E-health, IOT … the health sector is changing and also benefiting from technological advances. All these innovations have an impact on the organization of an institution, hospital or nursing home. How to optimize this impact? How to deal with resistance to change?
Here are some possible solutions, using the testimony of Jérôme Laurent-Michel, nurse and clinical advisor at MintT.
Technological advances have led to a decrease in the death rate and an increase in the quality of care. But there has been a price to pay, which is resistance to change.
We caregivers, care coordinators and healthcare workers have not yet been drawn into this technological spiral. How can we respond to this anxiety today? How can we implement technological innovation and balance the losses and gains it represents?
“I remember the transition to the year 2000. I was working in neonatal intensive care, a service at the cutting edge of innovation. On each incubator, for safety’s sake, there was a camping light that worked on … a battery just in case everything else stopped. Thinking about that today, it seems totally unreasonable to me.”
MintT wants to support innovation
MintT consequently tries to meet all the conditions necessary for the implementation of the technology:
- We support healthcare institutions in raising awareness regarding the problem of falls in order to improve the perception of the usefulness of the product.
- We support the care teams in the use of the system in order to be able to identify clearly the advantages of ISA.
- We even support IT departments by performing a system-to-network compatibility audit.
More than a product, ISA offers a support service regarding the management of the problem of falls.
1. Grieving for your old organizational ways
All innovations disrupt work habits, either by replacing well-established processes or by increasing the workload.
Accepting change is not easy and can be very difficult. This can generate reactions similar to the stages of the grieving process: denial, anger, negotiation, depression and then acceptance.
2. Looking for a human-innovation symbiosis
8 models of acceptance have been developed over the past decades.
In 2003, Venkatesh et al. proposed a unified model: the UTAUT (Unified Theory of Acceptance and Use of Technology).
In 2010, Brangier et al. argued that the human acceptance method of technology would not be the ideal solution. They propose to approach implantation issues as a symbiosis between human and machine.
My advice is therefore to look for “compatibility” and ergonomics of innovations so that they meet the natural needs of users. In short, it is about offering technologies that meet a well-identified need and have a concern about how it’s used.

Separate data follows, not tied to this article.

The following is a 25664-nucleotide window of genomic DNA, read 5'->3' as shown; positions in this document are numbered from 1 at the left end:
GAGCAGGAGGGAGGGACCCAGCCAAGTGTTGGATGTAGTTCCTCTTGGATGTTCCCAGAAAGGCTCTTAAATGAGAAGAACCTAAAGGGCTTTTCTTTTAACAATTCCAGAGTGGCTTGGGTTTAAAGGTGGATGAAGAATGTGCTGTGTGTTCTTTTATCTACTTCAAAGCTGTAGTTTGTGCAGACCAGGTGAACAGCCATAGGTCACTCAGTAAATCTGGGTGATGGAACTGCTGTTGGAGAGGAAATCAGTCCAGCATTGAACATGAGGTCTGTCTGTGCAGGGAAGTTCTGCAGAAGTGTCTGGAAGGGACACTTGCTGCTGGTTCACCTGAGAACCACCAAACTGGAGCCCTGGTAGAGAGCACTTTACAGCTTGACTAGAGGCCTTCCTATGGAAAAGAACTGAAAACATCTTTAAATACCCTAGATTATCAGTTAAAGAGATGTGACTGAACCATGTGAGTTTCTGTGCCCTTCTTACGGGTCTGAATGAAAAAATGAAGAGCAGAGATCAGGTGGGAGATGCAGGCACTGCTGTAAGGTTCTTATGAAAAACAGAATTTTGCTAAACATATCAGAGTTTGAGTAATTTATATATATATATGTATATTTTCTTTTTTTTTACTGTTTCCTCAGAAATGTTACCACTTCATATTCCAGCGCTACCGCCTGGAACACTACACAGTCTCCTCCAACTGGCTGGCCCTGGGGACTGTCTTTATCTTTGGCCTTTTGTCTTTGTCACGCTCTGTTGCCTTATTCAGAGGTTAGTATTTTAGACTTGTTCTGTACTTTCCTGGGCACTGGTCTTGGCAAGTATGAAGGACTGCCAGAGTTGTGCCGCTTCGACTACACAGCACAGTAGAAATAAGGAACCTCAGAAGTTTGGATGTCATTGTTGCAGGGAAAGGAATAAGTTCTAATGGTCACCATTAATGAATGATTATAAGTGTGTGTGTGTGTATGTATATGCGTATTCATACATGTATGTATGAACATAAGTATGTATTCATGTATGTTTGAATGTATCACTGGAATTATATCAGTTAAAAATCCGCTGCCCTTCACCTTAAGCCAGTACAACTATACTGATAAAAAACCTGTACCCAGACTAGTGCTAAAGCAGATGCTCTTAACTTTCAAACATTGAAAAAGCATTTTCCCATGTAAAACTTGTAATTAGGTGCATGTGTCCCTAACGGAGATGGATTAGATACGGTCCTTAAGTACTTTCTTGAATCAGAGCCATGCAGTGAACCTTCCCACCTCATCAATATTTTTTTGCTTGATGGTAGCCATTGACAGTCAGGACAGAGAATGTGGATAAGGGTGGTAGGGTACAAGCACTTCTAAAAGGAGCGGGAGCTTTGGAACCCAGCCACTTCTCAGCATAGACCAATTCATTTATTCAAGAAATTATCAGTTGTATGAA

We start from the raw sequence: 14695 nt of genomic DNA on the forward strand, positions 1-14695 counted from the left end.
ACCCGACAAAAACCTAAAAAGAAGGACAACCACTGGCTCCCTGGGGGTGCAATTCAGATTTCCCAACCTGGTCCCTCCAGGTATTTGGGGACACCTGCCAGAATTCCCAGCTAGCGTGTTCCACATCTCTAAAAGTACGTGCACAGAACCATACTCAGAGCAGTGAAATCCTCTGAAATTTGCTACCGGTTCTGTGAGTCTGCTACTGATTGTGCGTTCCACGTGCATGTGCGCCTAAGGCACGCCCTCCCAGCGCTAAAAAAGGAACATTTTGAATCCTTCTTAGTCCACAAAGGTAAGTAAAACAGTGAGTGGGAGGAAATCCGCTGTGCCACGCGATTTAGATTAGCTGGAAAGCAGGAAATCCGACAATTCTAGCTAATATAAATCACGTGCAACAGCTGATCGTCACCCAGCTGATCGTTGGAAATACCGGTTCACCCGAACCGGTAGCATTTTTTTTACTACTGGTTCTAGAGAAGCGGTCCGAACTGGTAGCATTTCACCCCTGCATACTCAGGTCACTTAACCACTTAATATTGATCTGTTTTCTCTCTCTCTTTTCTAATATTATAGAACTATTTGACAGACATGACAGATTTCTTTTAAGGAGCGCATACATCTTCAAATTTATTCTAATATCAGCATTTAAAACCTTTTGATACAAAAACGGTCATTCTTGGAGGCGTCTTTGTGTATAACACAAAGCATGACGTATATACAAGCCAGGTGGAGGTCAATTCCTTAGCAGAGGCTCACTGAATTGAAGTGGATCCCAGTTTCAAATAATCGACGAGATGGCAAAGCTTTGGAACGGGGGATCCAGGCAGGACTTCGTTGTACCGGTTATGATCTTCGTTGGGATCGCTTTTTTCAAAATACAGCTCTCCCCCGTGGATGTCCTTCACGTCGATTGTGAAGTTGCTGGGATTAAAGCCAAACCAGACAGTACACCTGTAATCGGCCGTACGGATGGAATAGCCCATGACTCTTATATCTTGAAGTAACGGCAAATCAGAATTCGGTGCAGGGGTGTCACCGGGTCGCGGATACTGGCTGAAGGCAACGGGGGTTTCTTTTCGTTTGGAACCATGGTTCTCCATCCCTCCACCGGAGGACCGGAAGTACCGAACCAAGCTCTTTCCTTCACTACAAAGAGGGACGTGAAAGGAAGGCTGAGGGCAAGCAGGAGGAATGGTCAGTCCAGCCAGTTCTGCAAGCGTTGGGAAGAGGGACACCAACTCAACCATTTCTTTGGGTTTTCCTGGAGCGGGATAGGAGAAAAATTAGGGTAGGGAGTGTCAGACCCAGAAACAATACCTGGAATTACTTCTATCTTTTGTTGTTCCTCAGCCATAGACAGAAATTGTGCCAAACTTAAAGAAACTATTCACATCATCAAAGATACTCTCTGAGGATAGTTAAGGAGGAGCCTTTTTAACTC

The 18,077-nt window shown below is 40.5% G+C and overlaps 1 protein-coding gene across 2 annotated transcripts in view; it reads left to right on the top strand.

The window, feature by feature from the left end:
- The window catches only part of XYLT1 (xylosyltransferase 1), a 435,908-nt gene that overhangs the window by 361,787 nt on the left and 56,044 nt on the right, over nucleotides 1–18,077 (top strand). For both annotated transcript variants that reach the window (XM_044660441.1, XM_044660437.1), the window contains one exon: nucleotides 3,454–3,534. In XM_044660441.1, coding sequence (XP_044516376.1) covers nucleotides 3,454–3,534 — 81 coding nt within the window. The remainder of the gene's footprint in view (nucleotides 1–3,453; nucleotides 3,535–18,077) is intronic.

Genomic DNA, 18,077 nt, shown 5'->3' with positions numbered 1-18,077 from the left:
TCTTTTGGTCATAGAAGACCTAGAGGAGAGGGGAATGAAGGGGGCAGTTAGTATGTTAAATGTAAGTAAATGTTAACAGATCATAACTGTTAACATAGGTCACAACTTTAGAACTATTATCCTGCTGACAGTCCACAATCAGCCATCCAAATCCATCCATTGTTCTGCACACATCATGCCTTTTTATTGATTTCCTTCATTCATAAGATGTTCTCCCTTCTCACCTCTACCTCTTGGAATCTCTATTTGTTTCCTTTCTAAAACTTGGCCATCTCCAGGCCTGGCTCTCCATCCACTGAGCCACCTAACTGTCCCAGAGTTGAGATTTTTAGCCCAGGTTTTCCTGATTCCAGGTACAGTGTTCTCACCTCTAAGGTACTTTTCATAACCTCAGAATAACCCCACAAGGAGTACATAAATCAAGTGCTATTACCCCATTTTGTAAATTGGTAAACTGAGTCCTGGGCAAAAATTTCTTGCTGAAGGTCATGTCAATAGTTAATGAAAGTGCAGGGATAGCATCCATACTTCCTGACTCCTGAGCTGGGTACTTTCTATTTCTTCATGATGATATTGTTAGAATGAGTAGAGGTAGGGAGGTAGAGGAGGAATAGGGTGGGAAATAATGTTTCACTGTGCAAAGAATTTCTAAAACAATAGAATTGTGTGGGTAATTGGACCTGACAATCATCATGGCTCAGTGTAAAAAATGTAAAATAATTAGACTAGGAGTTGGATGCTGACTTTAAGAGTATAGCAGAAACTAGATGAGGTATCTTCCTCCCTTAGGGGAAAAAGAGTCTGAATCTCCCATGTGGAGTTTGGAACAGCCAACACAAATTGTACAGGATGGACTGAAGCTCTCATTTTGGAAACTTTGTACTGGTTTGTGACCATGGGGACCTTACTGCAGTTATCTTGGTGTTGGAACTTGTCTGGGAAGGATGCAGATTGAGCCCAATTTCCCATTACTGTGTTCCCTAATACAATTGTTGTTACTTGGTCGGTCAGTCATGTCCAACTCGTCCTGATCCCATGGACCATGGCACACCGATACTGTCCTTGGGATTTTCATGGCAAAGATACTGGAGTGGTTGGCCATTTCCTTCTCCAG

3. Questioning the utility and benefit
For Karahanna et al. in 1999, even before the technology was implemented, users remained skeptical. They felt the need to discuss with their peers in order to answer two questions:
- What is the perceived utility?
- What are the perceived benefits?
This would correspond to a suggestive pre-adoption standard. These two factors would constitute the two main criteria for long-term use.
4. Exactly how do you implement an innovation?
First of all, the involvement of all stakeholders is fundamental: both administration and infrastructure, IT, users and patients must be included in the implementation project.
Establish a project management strategy and method
The implementation plan must be clear and be the subject of constant communication to all users. Hospital management, with strong leadership, must be committed to supporting the project steadfastly.
There is no denying there will be misunderstandings and uncertainties. It is therefore necessary, when dealing with the human-technology combination, to promote discussion, feedback and development while keeping in mind the benefits of this life project. We must stay the course!
It’s important not to forget to value the opinion of the users. Their feedback must weigh heavily in the final decision. Their contributions are invaluable in adapting and personalizing the technology to the particularities of the institution.
The essential role of management
The health structure must provide sufficient budgets and be available.
The returns to be hoped for need not necessarily be of direct economic benefit to the institution. Many other benefits must be taken into consideration:
- Improvement in the quality of care
- Impact on the quality of life at work
- Visibility of the structure / institution
However, management must clarify the potential returns on investment it expects from the technology before starting the implementation.
5. Measure the success
Success is multidimensional, it corresponds to the initial expectations of each part of the requesting structures.
The criteria for success must be defined jointly by all stakeholders. Success can, for example, be reflected as much in reduced falls or in terms of staff satisfaction, as in an improvement in the quality of the relationship with the families.